Hello darkness, my old friend
I’ve come to talk with you again
Because a vision softly creeping
Left its seeds while I was sleeping
And the vision that was planted in my brain
Within the sound of silence.
Email received Friday at 11:19 pm from PaulaFOD:
As you’ve heard, we were hit really hard in my area, and have not had electricity. I am in Nashville tonight, staying with friends….so I am sending you an article I wrote…with the recap as promised, but also including the story from the Wednesday’s storms. You are in no obligation to use it since it is so long, but it was cathartic for me to write it. I have a CD of the pictures Mickey took Monday night with me, but since I am borrowing the computer, I’m not sure how to get some pics to you. I may have to send them later.
A Week in April, 2011
This week, the last week in April, 2011, has taught me about life and joy, friendship and family, fear and hope. I’ve learned about the hardships of the people in Uganda, and I have seen devastation in my own community. I’ve made new friends that are special to me, and I’ve huddled with old friends seeking shelter from tornadoes that tore through the state of Alabama. And…I talked to David Archuleta. This has been a week.
On Monday, I attended the Invisible Children Event in Nashville at Lipscomb University. I was so excited – silly excited – that David was in Nashville, only 2 1/2 hours away from my home in Alabama. I was also happy to support Invisible Children, a charity close to David’s heart. We got there early, probably too early since no one was there yet except the people setting up, but it gave me time to meet some new friends (all of them Archies, and all of them fantastic!) and spend time talking with them. We heard a familiar voice rehearsing inside, and I could just get a glimpse of the big screen in the venue – David! All of us were more excited than ever! As other attendees began to arrive, we honored the time to be silent, and waited quietly. As we entered the Allen Arena, the silence was touching, respectful. The countdown began. When the time came to “Break the Silence”, David ran on stage with others participating in the event. Oh joy! He looked so happy – and that thrilled me!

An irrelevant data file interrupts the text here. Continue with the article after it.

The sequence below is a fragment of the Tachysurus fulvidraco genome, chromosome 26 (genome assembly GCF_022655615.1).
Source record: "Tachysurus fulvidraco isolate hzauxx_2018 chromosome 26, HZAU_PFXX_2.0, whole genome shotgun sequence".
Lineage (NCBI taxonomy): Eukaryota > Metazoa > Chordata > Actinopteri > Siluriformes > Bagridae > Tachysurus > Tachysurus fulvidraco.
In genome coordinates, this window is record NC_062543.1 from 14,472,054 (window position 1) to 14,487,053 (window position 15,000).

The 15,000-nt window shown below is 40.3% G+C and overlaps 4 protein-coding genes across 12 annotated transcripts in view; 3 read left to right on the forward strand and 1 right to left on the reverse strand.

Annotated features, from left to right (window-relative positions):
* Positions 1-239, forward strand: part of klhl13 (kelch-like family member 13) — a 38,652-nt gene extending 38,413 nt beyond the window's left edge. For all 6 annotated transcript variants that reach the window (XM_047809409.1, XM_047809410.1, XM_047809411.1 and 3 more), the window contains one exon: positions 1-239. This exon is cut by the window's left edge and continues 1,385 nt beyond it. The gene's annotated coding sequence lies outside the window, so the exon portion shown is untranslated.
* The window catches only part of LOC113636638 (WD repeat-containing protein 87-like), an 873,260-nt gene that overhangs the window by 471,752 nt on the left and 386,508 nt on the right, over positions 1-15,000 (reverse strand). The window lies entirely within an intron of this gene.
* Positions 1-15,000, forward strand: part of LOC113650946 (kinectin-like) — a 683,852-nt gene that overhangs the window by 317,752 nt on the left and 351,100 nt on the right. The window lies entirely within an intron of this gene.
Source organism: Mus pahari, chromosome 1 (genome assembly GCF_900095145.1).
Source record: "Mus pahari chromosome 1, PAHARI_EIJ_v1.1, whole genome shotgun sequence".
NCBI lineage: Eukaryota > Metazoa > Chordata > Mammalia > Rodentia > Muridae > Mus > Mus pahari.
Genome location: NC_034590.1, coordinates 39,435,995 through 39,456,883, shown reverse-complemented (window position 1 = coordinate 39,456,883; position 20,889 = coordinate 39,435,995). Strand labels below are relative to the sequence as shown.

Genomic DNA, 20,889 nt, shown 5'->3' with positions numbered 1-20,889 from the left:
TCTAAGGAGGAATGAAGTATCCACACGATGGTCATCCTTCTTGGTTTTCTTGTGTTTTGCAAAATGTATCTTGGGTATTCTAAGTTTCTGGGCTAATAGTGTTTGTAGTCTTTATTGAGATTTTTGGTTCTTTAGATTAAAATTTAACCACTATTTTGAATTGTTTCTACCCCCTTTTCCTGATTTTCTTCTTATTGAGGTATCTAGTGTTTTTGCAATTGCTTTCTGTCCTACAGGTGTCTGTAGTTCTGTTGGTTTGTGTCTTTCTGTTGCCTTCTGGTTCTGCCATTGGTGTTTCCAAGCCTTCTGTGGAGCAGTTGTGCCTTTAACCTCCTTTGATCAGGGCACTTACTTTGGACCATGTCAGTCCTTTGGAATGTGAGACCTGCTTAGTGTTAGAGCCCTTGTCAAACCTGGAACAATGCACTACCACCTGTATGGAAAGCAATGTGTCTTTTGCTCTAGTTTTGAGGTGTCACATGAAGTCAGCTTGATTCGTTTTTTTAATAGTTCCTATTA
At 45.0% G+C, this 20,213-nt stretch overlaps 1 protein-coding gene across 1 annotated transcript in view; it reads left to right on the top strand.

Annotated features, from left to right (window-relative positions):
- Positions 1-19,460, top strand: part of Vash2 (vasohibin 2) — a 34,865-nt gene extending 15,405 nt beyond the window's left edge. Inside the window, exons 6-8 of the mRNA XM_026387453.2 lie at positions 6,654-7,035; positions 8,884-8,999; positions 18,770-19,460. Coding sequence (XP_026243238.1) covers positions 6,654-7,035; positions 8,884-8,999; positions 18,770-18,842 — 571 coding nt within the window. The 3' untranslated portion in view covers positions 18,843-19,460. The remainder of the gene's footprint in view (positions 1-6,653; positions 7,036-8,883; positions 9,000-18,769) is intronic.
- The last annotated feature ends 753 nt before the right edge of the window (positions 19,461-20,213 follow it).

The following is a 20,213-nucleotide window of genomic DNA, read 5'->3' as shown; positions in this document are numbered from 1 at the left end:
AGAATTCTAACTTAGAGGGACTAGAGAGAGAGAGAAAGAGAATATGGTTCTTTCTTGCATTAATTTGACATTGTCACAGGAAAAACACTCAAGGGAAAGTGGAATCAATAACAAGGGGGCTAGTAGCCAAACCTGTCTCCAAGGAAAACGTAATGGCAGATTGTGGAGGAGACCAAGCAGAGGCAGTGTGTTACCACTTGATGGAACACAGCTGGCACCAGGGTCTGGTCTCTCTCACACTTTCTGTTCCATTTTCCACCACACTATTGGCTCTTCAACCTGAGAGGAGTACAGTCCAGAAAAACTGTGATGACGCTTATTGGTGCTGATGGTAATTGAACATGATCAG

I’m sure you have all seen the livestream videos of the event, so you know how amazing he was! His voice was so strong, so pure, so sincere. He was completely comfortable on that stage, and it translated into a powerful performance. His voice reached every part of the arena. “Gotta Get Through This” was fierce and full of Archu-growls. Wow. TOSOD, perfect. “My Hands”, the best I’ve ever heard. “Prayer of the Children”, the first time I’ve heard it live, was stunningly beautiful. Every song held power and he interacted with the audience as if we were old friends just spending time together. The last song,”Sound of Silence”, the duet with Landon Pigg, was touching and poignant. It was over all too soon.
Since the crowd was relatively small, I would guess not more than 200, we decided to wait inside the venue for a while, hoping that David would come out and we could speak with him. We asked if he could meet with the small group of us who waited….and it happened! We were allowed to step into the backstage area and have a time for autographs and pictures; and I took the opportunity to tell David that many Archies sent their love to him and that we were there to support him, and he thanked you all! He smiled as he said this, and I lost the ability to speak coherently after that. It was joyous! I floated home, sending tweets along the way as my husband drove. I slept a few hours, and on Tuesday I relived the joy of the previous night while trying to concentrate at work. I stayed up until midnight, working along with my husband to get pictures ready to share with my new friends, FOD and The Voice.
At 4:30 on Wednesday morning, my husband and I were awakened by the first tornado siren of the day. We are cautious, but not alarmed by the threat of severe weather. Our area has seen tornadoes before, but we had no idea that this day would be historic in its devastation to our community and to the state of Alabama.